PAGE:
Sunday, Ryan made a suggestion I don’t believe I’ve ever heard from his mouth before: he suggested that we ride the motorcycle to the local wineries and stock up on our favorites.  It’s been awhile since we went to the wineries together, so it was a special treat to share with him some of the newer ones I’ve discovered with my friend Bekah and her fiance Kasey.  We made a day of it, biking from place to place; he kept a careful eye on my consumption to be sure I didn’t become so inebriated that I might fall off the back of the bike, and he sipped very little.  Still, it was a fun and (for us) different way to spend a summer weekend afternoon.


In turn, I succumbed to the idea of attending more late-model races Sunday night, but when we got there the place was packed, so we turned around and left.  We settled instead for heading to the local amusement park for a funnel cake and some people-watching, but we both were so frustrated by the decorum of our local demographic, we left before the fireworks we had gone to see in the first place, had started.  We got home just in time to see the sunset from our front yard in the most gorgeous array of perfect sunset colors…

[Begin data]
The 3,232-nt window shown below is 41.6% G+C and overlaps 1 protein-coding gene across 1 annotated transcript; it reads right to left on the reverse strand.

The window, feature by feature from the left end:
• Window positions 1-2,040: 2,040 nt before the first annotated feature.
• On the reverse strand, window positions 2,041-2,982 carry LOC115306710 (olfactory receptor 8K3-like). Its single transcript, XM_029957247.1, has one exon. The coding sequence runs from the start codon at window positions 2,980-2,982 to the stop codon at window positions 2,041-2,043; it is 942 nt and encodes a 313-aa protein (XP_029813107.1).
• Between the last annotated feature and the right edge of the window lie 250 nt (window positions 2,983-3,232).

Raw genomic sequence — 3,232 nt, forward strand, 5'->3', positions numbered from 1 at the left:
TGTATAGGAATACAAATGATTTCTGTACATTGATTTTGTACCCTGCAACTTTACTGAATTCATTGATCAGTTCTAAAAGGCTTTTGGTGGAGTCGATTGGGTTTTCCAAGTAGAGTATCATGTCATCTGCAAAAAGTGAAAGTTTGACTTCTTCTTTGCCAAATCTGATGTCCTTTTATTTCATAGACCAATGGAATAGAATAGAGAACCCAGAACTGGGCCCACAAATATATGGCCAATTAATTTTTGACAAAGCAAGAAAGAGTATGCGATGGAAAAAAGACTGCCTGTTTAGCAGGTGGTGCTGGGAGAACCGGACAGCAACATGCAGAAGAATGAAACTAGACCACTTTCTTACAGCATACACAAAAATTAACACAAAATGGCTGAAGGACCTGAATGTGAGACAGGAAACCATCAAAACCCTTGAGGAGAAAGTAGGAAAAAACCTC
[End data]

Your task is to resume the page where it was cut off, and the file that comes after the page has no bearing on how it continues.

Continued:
And Ryan stole my camera insisting we needed to add a photo of me to the photo collection.  I disagreed, so here’s my compromise:

Pink and orange...coexisting peacefully like the sunset.  Yup, that's us!

Happy Independence Day, friends.

Yesterday, for the fourth, we started the day by going out for breakfast to our favorite weekend-morning breakfast place.  Later, we met up with friends of Ryan’s from high school for dinner and fireworks.

And finally, today was back to the grind.  Ryan returned to work, and Clohe and I headed to the library to volunteer.  We came home to this surprise in the back yard:

And so, friends, I hope your fourth of July weekend was filled with all those wonderful things that make America wonderful for you.




Livin’ the Dream